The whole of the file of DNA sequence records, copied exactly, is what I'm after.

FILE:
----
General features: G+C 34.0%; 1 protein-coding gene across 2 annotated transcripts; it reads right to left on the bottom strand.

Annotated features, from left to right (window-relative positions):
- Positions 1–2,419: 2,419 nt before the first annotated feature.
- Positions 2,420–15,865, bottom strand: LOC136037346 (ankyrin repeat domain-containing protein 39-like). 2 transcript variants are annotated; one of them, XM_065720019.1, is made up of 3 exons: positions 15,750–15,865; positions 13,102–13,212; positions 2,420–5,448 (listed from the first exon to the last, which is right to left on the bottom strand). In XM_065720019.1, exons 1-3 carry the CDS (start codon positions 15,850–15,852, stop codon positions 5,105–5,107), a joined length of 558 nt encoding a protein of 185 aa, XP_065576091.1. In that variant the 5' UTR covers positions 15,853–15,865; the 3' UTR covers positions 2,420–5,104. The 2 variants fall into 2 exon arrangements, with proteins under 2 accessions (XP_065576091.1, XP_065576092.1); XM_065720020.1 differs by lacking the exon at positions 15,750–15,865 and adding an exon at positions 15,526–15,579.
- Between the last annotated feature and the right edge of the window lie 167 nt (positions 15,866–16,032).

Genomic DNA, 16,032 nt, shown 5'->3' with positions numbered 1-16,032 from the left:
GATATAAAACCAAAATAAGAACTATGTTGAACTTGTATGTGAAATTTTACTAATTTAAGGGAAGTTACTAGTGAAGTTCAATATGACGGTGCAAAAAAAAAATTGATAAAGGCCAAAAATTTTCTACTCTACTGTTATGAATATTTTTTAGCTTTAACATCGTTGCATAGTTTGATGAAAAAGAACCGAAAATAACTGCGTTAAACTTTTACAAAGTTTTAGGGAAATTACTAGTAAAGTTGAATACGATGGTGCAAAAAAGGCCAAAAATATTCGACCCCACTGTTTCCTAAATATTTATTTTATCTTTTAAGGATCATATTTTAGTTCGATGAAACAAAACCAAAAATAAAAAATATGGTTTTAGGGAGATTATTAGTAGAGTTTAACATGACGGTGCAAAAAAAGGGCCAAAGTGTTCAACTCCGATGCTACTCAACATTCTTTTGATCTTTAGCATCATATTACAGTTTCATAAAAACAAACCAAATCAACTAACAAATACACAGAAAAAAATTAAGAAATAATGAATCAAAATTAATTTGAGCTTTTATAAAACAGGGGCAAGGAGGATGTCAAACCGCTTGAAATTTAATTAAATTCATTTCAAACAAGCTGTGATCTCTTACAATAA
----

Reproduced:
General features: G+C 34.0%; 1 protein-coding gene across 2 annotated transcripts; it reads right to left on the bottom strand.

Annotated features, from left to right (window-relative positions):
- Positions 1–2,419: 2,419 nt before the first annotated feature.
- Positions 2,420–15,865, bottom strand: LOC136037346 (ankyrin repeat domain-containing protein 39-like). 2 transcript variants are annotated; one of them, XM_065720019.1, is made up of 3 exons: positions 15,750–15,865; positions 13,102–13,212; positions 2,420–5,448 (listed from the first exon to the last, which is right to left on the bottom strand). In XM_065720019.1, exons 1-3 carry the CDS (start codon positions 15,850–15,852, stop codon positions 5,105–5,107), a joined length of 558 nt encoding a protein of 185 aa, XP_065576091.1. In that variant the 5' UTR covers positions 15,853–15,865; the 3' UTR covers positions 2,420–5,104. The 2 variants fall into 2 exon arrangements, with proteins under 2 accessions (XP_065576091.1, XP_065576092.1); XM_065720020.1 differs by lacking the exon at positions 15,750–15,865 and adding an exon at positions 15,526–15,579.
- Between the last annotated feature and the right edge of the window lie 167 nt (positions 15,866–16,032).

Genomic DNA, 16,032 nt, shown 5'->3' with positions numbered 1-16,032 from the left:
GATATAAAACCAAAATAAGAACTATGTTGAACTTGTATGTGAAATTTTACTAATTTAAGGGAAGTTACTAGTGAAGTTCAATATGACGGTGCAAAAAAAAAATTGATAAAGGCCAAAAATTTTCTACTCTACTGTTATGAATATTTTTTAGCTTTAACATCGTTGCATAGTTTGATGAAAAAGAACCGAAAATAACTGCGTTAAACTTTTACAAAGTTTTAGGGAAATTACTAGTAAAGTTGAATACGATGGTGCAAAAAAGGCCAAAAATATTCGACCCCACTGTTTCCTAAATATTTATTTTATCTTTTAAGGATCATATTTTAGTTCGATGAAACAAAACCAAAAATAAAAAATATGGTTTTAGGGAGATTATTAGTAGAGTTTAACATGACGGTGCAAAAAAAGGGCCAAAGTGTTCAACTCCGATGCTACTCAACATTCTTTTGATCTTTAGCATCATATTACAGTTTCATAAAAACAAACCAAATCAACTAACAAATACACAGAAAAAAATTAAGAAATAATGAATCAAAATTAATTTGAGCTTTTATAAAACAGGGGCAAGGAGGATGTCAAACCGCTTGAAATTTAATTAAATTCATTTCAAACAAGCTGTGATCTCTTACAATAA